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When It Rains, It's Porous: Permeable Paving

Permeable pavement lets rain drain through your driveway or patio, minimizing flooding and toxic runoff.

| March/April 2008

  • This custom driveway incorporates Grasspave2 sections to absorb rainwater runoff.
  • Made of recyclable plastic, the Modì Garden Grid creates water-permeable paths.
  • Green Innovations’ porous paving grid creates a grassy surface safe for parking.
  • Grasspave2 is an inch-thick, recycled-plastic grid that’s installed on top of a gravel and sand bed, then planted with fertilizer and sod.
  • Uni-Group’s Eco-Stone pavers are concrete blocks that fit together in various patterns, leaving open space between.

The next time it rains, look at your driveway. Much of the water washes off and into storm drains, carrying oil, grease and chemical residue from cars. This runoff can cause erosion, flooding and contamination of public waterways.

Fortunately, permeable paving materials allow stormwater to soak into the earth, where naturally occurring bacteria help digest contaminants before they reach the water table. Called pervious or porous pavement, these systems keep groundwater clean, help tree roots breathe, reduce the severity of flash-flooding and reduce the urban heat-island effect because they absorb water into the ecosystem and don’t reflect heat back into the environment.

Two-thirds of the rain in urban areas falls on a paved surface, and some local governments encourage pervious paving to improve groundwater. In Chicago, new construction projects are now required to capture the first half-inch of rainfall on site.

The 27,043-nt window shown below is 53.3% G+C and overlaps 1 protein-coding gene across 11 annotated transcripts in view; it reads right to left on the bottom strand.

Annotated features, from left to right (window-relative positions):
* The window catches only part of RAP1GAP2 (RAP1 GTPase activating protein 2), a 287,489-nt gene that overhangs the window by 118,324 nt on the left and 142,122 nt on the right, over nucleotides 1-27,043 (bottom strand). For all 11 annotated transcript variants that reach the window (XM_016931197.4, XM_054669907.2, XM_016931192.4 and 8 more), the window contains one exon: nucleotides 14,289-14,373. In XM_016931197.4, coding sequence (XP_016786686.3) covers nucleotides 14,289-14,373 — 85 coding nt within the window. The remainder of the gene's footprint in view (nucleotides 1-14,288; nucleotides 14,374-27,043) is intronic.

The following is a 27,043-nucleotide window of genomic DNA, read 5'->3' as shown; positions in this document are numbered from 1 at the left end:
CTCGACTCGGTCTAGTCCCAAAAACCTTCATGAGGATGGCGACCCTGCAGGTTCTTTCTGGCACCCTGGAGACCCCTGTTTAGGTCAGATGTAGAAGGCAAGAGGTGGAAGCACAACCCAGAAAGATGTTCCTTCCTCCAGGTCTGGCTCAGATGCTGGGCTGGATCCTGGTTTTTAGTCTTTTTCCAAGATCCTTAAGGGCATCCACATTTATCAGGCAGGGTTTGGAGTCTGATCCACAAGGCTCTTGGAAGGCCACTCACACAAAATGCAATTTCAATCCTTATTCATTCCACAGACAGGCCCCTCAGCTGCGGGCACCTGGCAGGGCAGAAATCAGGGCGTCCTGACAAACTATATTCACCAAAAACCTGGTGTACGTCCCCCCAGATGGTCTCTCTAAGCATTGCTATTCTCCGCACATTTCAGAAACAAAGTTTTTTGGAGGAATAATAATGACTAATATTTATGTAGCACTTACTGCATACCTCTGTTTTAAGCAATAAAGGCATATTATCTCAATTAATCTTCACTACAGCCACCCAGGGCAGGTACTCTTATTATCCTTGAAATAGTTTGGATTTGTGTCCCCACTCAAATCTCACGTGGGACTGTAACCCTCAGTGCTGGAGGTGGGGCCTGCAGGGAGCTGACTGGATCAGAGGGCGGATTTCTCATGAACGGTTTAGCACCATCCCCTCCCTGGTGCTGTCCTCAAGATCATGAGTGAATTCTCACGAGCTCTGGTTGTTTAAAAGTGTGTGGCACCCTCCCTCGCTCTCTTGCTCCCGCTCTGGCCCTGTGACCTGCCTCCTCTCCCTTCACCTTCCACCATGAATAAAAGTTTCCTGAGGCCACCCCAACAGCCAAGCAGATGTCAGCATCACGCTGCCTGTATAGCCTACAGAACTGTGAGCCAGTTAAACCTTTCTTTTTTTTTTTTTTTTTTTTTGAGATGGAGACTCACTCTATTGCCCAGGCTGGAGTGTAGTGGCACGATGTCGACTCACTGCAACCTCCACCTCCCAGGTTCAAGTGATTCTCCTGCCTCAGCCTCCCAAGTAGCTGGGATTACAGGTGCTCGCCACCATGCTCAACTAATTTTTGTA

Other locales are limiting the amount of a building lot’s land that can be covered by buildings or pavement. Build a house near Maryland’s environmentally sensitive Chesapeake Bay, for example, and no more than 10 percent of your land can be covered by anything that prevents rainwater from reaching the ground directly—a regulation that restricts house size.



If you already have a driveway, does it make sense to rip it up and replace it with something porous? Probably not, if it’s in good shape. However, if your driveway is due to be repaved, or if you’re building a new house, it might be time to look into a pervious system.

Surfaces that allow seepage

The simplest and cheapest way to let water run through your driveway is to build it with gravel, also known as aggregate. Single-size, angular particles—thoroughly washed to remove potentially clogging dust and dirt—create a driveway with as much as 40 percent open space between the stones, allowing practically any amount of rainfall to soak through.



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